By combining observations of neutrinos — also known as ghost particles — hitting Earth with the computing power of artificial intelligence (AI), we can get a whole new look at our galaxy. “It’s like the fog is suddenly clearing up,” says spaceflight expert Rob van den Berg.
Scientists have discovered a new way to look at our galaxy and beyond. For this they use neutrinos. “These particles fly through everything, even directly through the Earth,” says Van den Berg, a space expert at the Sonnenburg Observatory in Utrecht. So try to catch them. Hence the term: ghost particles.
But if you can catch them, they can contain a wealth of information. “Neutrinos are produced by very high-energy processes in the universe,” says van den Berg. If you know how to observe particles, you can determine the source of those processes.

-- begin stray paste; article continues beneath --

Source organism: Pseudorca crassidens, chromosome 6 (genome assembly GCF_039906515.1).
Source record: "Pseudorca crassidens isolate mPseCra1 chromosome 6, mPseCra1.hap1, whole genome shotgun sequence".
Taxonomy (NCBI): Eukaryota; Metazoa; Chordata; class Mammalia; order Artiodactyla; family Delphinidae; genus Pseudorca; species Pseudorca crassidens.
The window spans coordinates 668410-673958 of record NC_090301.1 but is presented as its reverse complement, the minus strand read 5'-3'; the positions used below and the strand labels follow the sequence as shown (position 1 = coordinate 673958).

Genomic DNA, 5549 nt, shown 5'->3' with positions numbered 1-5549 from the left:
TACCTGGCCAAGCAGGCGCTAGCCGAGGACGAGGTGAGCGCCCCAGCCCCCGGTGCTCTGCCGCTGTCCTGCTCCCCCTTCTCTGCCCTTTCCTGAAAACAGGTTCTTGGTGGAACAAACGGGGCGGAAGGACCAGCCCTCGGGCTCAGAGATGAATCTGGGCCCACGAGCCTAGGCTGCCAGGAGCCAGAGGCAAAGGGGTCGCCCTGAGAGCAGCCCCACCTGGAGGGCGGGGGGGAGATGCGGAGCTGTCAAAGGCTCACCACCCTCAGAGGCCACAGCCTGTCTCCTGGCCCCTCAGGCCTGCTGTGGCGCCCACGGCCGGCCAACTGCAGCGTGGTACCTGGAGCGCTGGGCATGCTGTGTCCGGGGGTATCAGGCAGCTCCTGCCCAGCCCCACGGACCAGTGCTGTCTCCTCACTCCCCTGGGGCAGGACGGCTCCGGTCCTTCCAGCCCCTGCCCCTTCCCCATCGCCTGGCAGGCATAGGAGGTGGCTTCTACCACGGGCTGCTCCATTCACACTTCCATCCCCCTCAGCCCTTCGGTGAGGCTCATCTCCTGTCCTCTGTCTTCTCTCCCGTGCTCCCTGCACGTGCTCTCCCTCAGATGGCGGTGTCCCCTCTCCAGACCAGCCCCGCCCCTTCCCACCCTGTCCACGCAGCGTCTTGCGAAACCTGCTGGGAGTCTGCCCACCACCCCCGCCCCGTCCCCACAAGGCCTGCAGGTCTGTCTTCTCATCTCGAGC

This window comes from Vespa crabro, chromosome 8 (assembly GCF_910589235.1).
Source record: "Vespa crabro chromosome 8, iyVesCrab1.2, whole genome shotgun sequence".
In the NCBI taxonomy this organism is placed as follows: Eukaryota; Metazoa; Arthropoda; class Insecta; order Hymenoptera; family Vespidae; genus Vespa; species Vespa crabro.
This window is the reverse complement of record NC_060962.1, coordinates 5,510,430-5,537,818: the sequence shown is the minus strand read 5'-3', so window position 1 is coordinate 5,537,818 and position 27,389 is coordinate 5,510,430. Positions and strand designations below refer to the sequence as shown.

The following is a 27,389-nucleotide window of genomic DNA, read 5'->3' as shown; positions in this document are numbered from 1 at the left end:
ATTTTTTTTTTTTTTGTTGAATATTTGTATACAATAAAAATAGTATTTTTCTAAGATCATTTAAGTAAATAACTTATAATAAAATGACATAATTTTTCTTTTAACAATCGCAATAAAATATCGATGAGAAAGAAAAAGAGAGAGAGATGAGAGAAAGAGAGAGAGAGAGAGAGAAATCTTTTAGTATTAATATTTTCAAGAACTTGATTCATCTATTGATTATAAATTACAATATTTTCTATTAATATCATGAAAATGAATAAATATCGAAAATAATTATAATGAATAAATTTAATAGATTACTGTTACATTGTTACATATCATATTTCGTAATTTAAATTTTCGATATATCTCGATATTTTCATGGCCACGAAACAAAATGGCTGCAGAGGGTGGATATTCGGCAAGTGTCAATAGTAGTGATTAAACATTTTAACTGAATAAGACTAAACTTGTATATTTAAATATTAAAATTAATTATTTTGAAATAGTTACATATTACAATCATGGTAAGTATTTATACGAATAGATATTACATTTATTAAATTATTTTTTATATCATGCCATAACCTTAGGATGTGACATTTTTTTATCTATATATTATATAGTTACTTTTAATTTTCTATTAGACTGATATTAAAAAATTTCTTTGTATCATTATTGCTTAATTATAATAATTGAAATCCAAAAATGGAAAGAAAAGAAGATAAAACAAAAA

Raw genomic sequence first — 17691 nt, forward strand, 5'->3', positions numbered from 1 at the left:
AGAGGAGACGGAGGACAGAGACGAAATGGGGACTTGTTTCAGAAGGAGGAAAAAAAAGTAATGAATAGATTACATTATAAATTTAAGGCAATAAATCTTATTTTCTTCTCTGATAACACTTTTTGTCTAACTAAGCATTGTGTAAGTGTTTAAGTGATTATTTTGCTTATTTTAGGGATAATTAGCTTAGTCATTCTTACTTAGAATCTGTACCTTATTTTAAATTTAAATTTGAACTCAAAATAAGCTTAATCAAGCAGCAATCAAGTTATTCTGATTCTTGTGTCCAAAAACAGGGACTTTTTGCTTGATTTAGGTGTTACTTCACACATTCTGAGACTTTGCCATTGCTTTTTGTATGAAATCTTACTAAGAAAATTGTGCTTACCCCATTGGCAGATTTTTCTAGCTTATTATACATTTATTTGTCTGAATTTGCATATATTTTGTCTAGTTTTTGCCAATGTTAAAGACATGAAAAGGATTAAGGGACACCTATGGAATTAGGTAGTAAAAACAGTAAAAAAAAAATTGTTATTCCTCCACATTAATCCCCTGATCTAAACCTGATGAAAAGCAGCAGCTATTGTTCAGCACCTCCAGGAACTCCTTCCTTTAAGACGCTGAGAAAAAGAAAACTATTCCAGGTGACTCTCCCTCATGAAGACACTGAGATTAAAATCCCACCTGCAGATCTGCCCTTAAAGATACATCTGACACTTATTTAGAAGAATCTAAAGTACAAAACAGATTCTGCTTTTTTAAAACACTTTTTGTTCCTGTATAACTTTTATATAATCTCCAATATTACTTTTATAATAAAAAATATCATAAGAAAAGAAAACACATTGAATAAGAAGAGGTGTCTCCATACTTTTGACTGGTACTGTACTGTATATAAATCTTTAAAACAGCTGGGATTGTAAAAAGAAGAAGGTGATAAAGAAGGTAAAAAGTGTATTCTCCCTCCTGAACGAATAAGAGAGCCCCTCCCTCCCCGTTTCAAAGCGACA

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Huge detector in Antarctica
Technology where artificial intelligence (AI) is combined with feedback offers new possibilities. We have a huge detector at the tip of the South Pole and sometimes a neutrino collides with an ice particle, which creates little flashes of light. If you collect enough of these flashes of light, you can form a picture made up of neutrinos from the universe.
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Such observations occur occasionally, but scientists have been unable to determine the direction of the neutrinos, leaving the picture incomplete. Artificial intelligence is now changing that. Using artificial intelligence, we have now successfully deduced which direction the neutrinos came from from those flashes of light. With this information, you can make a map of our galaxy.
The fog disappears
According to van den Berg, this opens up a whole new world. “Of course we’ve been looking at the universe and our galaxy with telescopes for centuries,” he says. But a lot is obscured and we can’t see it. This new method complements those observations very well. It’s like we’ve been looking into the fog all the time and see fuzzy shapes, and now the fog is rising.
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